- Focus on Domestic Lending, PwC Urges FG
The Pricewater-houseCoopers Nigeria has advised the Federal Government to focus on domestic sources of funds to finance the deficit in the 2018 budget proposal.
The multinational consulting firm, in a report that analysed the 2018 budget proposal, pointed out that pension funds could bridge the deficit in the budget.
The analysts said external financing could be difficult in 2018 due to the rising interest rates in advanced economies, particularly in the United States and the United Kingdom.
The consulting firm estimated that the fiscal deficit in the budget proposal could amount to N3.4tn, an amount which is 69.6 per cent higher than a deficit of N2.005tn estimated by the Federal Government.
According to the firm, the history of poor revenue generation in the non-oil sector may make the government’s estimated revenue generation from the sector in the coming year unrealistic, thereby creating a huge deficit in the budget.
“Whilst the reduced reliance on oil revenues is plausible, the trend and reasons for revenue underperformance in prior years suggest that this target might be difficult to achieve,” a group of analysts led by a Partner and Chief Economist, PwC Nigeria, Andrew Nevin, stated.
President Muhammadu Buhari had released a budget proposal last week showing a total expenditure of N8.612tn, with oil and non-oil accounting for 37 per cent and 63 per cent of its funding, respectively.
The budget assumed an oil price benchmark of $45 per barrel, oil production of 2.3 million barrels per day, and an exchange rate of N305 to $1.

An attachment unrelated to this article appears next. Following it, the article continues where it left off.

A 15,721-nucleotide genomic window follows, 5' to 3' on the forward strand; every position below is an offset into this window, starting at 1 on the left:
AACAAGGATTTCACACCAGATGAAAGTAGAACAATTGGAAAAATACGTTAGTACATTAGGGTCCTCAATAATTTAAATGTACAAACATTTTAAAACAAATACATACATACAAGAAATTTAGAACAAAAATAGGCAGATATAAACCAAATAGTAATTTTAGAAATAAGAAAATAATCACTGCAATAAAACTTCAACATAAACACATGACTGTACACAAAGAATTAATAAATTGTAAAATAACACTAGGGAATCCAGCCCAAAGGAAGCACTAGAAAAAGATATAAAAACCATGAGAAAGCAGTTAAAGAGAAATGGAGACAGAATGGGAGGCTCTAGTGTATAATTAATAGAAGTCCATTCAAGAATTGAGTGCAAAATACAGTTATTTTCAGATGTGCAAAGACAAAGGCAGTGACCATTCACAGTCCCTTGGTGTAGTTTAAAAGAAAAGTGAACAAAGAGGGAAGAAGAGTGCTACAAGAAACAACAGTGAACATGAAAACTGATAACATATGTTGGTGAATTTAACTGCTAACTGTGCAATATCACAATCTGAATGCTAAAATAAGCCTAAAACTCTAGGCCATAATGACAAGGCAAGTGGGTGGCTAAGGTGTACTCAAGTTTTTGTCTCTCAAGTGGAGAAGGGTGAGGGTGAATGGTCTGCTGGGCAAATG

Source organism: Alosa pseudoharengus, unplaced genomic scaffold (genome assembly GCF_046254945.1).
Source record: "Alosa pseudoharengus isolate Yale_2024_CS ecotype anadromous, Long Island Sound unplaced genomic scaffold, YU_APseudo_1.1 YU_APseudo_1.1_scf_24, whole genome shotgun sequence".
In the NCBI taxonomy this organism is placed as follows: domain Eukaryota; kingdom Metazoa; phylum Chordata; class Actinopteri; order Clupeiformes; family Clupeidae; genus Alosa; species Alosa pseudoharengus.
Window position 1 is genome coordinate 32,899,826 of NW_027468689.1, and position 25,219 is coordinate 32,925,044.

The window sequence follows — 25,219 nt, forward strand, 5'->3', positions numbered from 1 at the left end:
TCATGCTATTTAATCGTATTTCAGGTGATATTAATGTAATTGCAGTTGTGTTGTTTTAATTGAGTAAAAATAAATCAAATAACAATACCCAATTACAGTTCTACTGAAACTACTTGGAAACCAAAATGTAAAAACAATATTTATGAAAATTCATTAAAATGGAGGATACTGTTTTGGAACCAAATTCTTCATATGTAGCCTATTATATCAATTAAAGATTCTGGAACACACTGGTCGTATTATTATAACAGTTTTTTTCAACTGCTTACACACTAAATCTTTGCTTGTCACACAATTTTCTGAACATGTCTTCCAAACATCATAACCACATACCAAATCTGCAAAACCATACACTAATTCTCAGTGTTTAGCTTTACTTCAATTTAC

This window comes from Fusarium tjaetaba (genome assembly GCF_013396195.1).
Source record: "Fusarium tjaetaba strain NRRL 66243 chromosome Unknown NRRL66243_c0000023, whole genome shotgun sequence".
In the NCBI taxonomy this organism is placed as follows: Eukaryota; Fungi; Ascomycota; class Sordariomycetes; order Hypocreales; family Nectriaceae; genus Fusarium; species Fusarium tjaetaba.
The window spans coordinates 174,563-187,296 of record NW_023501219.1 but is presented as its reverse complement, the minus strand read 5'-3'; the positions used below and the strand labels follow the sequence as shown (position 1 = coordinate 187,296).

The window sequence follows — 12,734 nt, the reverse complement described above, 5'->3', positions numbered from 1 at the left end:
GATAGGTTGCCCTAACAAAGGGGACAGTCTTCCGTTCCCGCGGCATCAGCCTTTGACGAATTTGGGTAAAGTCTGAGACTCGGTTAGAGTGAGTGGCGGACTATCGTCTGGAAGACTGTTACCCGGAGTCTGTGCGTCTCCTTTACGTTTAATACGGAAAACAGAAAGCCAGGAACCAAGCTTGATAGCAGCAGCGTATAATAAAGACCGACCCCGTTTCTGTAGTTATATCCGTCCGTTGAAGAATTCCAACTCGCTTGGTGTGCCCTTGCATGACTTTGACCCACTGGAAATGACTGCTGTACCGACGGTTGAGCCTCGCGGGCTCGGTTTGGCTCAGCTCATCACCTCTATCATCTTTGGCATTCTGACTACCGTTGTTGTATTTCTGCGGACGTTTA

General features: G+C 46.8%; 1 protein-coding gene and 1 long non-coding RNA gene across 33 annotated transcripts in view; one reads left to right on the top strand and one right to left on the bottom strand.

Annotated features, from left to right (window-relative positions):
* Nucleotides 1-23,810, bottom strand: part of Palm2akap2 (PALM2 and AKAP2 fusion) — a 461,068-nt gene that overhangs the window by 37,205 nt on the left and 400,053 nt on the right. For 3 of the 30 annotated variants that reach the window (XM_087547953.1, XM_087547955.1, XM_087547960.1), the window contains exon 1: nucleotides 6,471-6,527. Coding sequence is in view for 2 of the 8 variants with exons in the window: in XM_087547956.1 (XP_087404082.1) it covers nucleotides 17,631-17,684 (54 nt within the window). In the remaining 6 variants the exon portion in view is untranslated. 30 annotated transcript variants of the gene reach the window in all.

The PwC argued the impact of the strategic measures by the government to expand the tax base and increase tax compliance to address the low tax to the GDP ratio of six per cent had yet to materialise.
They said, “Following this, we estimate that debt to GDP could rise marginally to 15.1 per cent (2017E: 14.6 per cent). This is closer to Nigeria’s country-specific threshold of 19.4 per cent, but still far below the IMF’s recommended threshold of 56 per cent.”
The PwC report stated, “Given our outlook of revenue underperformance, we expect a higher-than-expected deficit, which could bring the FG’s debt stock to N20.9tn in 2018 (2017E: N17.6tn).”
In its analysis of the budget’s inflationary risk, the multinational firm said the reflationary budget, which provided for a 12 per cent increase in personnel costs suggested inflation of the economy.
The report said, “Given a reduction in core inflation to 12.1 per cent year-on-year in September 2017, and our expectation of a continued moderation in inflation in the near term, we believe there is sufficient head-room for rate cut in the first quarter of 2018.
“History suggests that the commencement of the election cycle ahead of the 2019 general elections could portend significant inflationary risks, thus reducing the scope for monetary easing.”